I spent most of the day observing a training session. Between running interference and translating odds-and-ends, I found out that the trainees are having problems scheduling overseas trainers to come to Jakarta and train them. Sending a trainee to the country of origin to train at the OEM’s factory is definitely more expensive and less effective in the long run.
I’m not going to start a rant on the caricatures that have since taken over the religious world by storm, but it does have a big impact on things not quite within the realm of direct religious life. Several countries have renewed their efforts in trying to warn their citizens against travelling to Indonesia. Travel warnings, as they call it, succint and damning at the same time. The Danes have taken boycotting Bali out of principle, and the rest of the world is agitated.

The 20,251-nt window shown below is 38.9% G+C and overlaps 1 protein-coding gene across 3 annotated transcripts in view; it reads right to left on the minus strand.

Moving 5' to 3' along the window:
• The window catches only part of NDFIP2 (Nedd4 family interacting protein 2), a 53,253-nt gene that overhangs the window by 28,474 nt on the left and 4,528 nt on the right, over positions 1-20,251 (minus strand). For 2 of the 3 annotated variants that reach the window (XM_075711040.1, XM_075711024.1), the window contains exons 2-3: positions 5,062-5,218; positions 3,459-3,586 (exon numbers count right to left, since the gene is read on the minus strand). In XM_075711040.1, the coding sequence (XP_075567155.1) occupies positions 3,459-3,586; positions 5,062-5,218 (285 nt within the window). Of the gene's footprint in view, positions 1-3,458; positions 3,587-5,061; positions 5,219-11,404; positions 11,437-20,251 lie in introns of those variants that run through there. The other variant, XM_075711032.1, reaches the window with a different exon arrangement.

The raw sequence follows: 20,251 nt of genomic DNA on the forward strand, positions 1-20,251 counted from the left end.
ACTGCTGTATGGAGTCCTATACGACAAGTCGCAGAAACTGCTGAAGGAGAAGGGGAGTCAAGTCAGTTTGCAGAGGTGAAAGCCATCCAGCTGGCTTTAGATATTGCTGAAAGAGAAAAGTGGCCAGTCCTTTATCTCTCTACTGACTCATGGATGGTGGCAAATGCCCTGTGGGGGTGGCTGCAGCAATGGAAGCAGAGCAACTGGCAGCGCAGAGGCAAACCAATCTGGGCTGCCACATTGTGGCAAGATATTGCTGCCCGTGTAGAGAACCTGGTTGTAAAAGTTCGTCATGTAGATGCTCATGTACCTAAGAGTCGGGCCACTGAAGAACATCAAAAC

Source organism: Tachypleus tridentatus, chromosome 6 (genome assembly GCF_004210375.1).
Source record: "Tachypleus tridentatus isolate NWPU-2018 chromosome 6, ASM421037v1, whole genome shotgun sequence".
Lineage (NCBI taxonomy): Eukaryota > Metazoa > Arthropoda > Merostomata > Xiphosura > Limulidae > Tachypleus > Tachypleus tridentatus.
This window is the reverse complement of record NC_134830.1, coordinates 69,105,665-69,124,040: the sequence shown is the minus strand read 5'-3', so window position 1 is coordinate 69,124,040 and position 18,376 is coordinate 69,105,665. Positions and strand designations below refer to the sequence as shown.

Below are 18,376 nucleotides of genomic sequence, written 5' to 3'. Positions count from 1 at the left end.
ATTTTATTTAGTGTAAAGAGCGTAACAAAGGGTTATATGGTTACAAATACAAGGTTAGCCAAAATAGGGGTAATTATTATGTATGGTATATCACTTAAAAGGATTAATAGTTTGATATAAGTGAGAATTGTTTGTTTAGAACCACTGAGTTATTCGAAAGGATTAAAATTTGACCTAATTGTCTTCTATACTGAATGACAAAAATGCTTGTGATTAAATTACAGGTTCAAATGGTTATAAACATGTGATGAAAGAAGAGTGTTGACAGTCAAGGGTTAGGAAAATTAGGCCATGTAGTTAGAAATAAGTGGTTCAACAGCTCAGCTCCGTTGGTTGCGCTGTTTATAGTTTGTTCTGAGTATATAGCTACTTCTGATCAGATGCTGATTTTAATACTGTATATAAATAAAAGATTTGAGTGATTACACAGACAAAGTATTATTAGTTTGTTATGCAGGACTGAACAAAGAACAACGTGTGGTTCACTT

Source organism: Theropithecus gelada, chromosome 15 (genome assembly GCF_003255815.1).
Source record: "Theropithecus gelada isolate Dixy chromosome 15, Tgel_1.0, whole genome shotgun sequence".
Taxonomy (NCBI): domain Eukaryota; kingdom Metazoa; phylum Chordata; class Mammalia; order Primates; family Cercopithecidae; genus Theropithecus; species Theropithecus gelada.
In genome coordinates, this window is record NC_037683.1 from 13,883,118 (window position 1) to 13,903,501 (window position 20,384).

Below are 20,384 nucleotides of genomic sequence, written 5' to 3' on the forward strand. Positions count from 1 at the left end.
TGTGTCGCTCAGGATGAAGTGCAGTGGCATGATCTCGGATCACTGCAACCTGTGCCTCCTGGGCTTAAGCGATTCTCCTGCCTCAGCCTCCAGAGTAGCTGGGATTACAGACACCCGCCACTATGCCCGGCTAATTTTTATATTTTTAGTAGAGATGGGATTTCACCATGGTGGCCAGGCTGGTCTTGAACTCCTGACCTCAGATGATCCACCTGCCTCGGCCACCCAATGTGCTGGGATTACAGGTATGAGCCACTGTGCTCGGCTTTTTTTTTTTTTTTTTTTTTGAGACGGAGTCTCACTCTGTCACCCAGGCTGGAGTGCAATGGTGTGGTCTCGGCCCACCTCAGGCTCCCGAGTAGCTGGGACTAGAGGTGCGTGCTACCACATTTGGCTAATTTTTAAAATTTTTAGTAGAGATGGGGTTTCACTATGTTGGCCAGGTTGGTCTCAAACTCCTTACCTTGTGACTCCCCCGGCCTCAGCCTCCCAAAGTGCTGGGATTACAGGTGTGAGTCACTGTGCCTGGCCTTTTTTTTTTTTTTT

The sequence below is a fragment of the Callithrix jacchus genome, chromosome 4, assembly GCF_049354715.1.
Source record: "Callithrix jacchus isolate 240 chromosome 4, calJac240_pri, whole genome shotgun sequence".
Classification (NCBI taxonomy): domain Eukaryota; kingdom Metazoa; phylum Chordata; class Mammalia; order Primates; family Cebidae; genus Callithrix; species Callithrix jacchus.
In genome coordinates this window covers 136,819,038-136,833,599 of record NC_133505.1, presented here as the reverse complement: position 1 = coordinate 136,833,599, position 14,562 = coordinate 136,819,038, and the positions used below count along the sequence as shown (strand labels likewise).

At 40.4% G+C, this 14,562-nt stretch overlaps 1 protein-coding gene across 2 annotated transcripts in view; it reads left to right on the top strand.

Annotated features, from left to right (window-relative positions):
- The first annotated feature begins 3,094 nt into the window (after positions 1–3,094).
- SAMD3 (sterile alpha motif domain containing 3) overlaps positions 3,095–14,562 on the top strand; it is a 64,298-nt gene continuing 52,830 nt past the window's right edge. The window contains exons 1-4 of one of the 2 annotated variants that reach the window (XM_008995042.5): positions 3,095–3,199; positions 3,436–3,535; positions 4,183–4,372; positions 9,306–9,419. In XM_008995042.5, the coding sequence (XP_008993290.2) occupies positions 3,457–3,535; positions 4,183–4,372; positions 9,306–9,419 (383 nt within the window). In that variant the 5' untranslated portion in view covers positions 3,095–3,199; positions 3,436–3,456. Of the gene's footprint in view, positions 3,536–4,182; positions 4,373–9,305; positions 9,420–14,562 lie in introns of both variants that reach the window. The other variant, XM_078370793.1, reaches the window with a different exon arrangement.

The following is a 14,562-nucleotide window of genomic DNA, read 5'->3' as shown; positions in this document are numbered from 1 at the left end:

What began as a religious problem, has seeped into almost everything that makes the business world goes round: travel insurance policies, travel and flight hours, warranty terms and conditions, business codes, and even caution when one chooses one’s business partner. There is at least one instance of “You’re signing a contract with him? What’s his religion?” What’s that got to do with anything?
On a slightly different note, the Department for Education and Skills launched “Bringing the World into a World Class Education” initiative or something to that effect, a year or so ago. It basically tries to induct pupils to understand that we are now part of a global community, and that sometimes the line between a country’s sovereignty and the rights of the world at large isn’t as clear as one wishes it to be. However, xenophobia is always easier to pick up than a global altruistic view. I’m still waiting for a definitive report to come out on this, especially on how the fledgling Citizenship curriculum can successfully merge country loyalty and global sensitivity.